Can seaweeds feed the world? Modelling world offshore seaweed production potential

P.A.J. van Oort*, A. Verhagen, A.K. van der Werf

*Corresponding author for this work

Research output: Contribution to journalArticleAcademicpeer-review

1 Citation (Scopus)


Pressure on the terrestrial ecosystems is large and big concerns exist regarding whether a growing world population can be fed from the land. Little is known about if and how much these concerns could be alleviated by harvesting more from the oceans. We modelled the biophysical production potential of seaweeds, and their current and possible future contribution to world food supply. We estimate seaweeds currently provide up to 0.13% of global food energy supply. Seaweed production is increasing more rapidly than terrestrial production. At current rates of increase we estimate seaweed energy contribution of 0.25% in 2050. Production potential of seaweeds could contribute up to 2 to 14% of global food supply if farming 1% of the modelled suitable space within the Exclusive Economic Zone. We show this large potential contribution to world food supply will only be achieved with unprecedented increases in seaweed production, while offshore seaweed cultivation is still in its infancy. The study shows large uncertainties that warrant further research. Modelling shows vast areas of world oceans are unsuitable because of being too far out of shore, having too low nutrient concentrations or having too high waves. Only 2–9% of world oceans and 6–25% of the Exclusive Economic Zone (EEZ) was shown to be suitable for seaweed production. Identifying suitable sites for offshore seaweed cultivation is therefore important. Site suitability maps reported for the 3 model species can be useful for private companies and policy makers expanding seaweed in new high potential production areas around the world.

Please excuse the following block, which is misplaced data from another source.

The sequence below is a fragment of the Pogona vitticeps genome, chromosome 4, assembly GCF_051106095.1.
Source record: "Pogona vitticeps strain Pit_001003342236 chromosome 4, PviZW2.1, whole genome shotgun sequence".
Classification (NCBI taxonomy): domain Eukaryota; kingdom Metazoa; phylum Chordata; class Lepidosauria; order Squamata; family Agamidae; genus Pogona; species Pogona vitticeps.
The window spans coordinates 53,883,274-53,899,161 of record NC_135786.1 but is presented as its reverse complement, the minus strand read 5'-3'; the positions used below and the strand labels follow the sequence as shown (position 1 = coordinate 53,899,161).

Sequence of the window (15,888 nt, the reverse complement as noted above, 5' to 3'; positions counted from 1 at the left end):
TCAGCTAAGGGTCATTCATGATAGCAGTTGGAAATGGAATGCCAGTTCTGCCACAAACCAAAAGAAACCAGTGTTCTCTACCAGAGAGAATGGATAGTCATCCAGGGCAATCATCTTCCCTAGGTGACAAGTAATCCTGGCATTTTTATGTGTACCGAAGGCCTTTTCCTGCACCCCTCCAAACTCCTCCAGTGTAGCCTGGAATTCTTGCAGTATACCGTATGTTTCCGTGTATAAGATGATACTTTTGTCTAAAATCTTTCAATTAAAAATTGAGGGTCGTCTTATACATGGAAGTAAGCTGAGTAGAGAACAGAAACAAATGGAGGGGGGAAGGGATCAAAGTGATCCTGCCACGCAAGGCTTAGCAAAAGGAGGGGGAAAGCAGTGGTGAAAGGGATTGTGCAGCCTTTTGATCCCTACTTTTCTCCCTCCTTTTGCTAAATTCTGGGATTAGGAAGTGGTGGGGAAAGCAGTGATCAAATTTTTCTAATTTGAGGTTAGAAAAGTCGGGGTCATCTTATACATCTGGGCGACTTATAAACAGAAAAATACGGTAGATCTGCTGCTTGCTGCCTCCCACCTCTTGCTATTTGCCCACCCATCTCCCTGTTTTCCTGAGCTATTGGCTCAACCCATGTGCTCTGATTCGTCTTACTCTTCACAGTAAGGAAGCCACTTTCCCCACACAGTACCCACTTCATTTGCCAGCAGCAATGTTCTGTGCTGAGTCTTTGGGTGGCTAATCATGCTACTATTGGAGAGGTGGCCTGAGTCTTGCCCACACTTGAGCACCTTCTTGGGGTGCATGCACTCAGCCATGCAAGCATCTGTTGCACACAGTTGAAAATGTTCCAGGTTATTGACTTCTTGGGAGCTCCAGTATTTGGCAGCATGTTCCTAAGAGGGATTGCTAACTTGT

Original languageEnglish
Article number110486
JournalEcological Modelling
Publication statusPublished - Oct 2023


  • Food security
  • Model
  • Nutrients
  • Seaweed
  • Wave height


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